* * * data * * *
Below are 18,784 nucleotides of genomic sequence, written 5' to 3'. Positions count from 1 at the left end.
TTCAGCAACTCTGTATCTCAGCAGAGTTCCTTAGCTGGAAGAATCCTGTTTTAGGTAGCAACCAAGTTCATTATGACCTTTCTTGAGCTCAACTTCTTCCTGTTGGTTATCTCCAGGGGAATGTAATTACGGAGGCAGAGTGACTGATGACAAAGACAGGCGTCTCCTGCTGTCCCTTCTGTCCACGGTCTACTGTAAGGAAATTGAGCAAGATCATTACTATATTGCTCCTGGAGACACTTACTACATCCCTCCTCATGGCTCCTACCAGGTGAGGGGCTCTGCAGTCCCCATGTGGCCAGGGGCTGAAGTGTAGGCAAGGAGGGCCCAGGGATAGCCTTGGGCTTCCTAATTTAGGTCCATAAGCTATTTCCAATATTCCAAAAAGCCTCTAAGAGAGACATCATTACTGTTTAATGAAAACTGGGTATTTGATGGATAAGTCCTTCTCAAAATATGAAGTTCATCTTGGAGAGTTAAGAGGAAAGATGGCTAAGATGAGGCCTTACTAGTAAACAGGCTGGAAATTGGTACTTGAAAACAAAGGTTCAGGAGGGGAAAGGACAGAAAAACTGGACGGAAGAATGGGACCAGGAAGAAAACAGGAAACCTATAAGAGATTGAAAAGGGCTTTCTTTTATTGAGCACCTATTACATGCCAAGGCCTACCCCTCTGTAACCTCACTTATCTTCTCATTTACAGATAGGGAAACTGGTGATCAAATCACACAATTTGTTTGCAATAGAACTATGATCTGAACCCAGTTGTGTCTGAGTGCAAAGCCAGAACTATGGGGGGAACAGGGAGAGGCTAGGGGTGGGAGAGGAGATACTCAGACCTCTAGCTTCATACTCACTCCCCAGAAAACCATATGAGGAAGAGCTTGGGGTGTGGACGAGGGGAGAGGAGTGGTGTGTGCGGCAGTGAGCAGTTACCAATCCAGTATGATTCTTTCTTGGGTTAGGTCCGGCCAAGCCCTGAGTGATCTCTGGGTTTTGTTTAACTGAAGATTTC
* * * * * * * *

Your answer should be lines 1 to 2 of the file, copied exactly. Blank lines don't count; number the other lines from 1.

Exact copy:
Below are 18,784 nucleotides of genomic sequence, written 5' to 3'. Positions count from 1 at the left end.
TTCAGCAACTCTGTATCTCAGCAGAGTTCCTTAGCTGGAAGAATCCTGTTTTAGGTAGCAACCAAGTTCATTATGACCTTTCTTGAGCTCAACTTCTTCCTGTTGGTTATCTCCAGGGGAATGTAATTACGGAGGCAGAGTGACTGATGACAAAGACAGGCGTCTCCTGCTGTCCCTTCTGTCCACGGTCTACTGTAAGGAAATTGAGCAAGATCATTACTATATTGCTCCTGGAGACACTTACTACATCCCTCCTCATGGCTCCTACCAGGTGAGGGGCTCTGCAGTCCCCATGTGGCCAGGGGCTGAAGTGTAGGCAAGGAGGGCCCAGGGATAGCCTTGGGCTTCCTAATTTAGGTCCATAAGCTATTTCCAATATTCCAAAAAGCCTCTAAGAGAGACATCATTACTGTTTAATGAAAACTGGGTATTTGATGGATAAGTCCTTCTCAAAATATGAAGTTCATCTTGGAGAGTTAAGAGGAAAGATGGCTAAGATGAGGCCTTACTAGTAAACAGGCTGGAAATTGGTACTTGAAAACAAAGGTTCAGGAGGGGAAAGGACAGAAAAACTGGACGGAAGAATGGGACCAGGAAGAAAACAGGAAACCTATAAGAGATTGAAAAGGGCTTTCTTTTATTGAGCACCTATTACATGCCAAGGCCTACCCCTCTGTAACCTCACTTATCTTCTCATTTACAGATAGGGAAACTGGTGATCAAATCACACAATTTGTTTGCAATAGAACTATGATCTGAACCCAGTTGTGTCTGAGTGCAAAGCCAGAACTATGGGGGGAACAGGGAGAGGCTAGGGGTGGGAGAGGAGATACTCAGACCTCTAGCTTCATACTCACTCCCCAGAAAACCATATGAGGAAGAGCTTGGGGTGTGGACGAGGGGAGAGGAGTGGTGTGTGCGGCAGTGAGCAGTTACCAATCCAGTATGATTCTTTCTTGGGTTAGGTCCGGCCAAGCCCTGAGTGATCTCTGGGTTTTGTTTAACTGAAGATTTC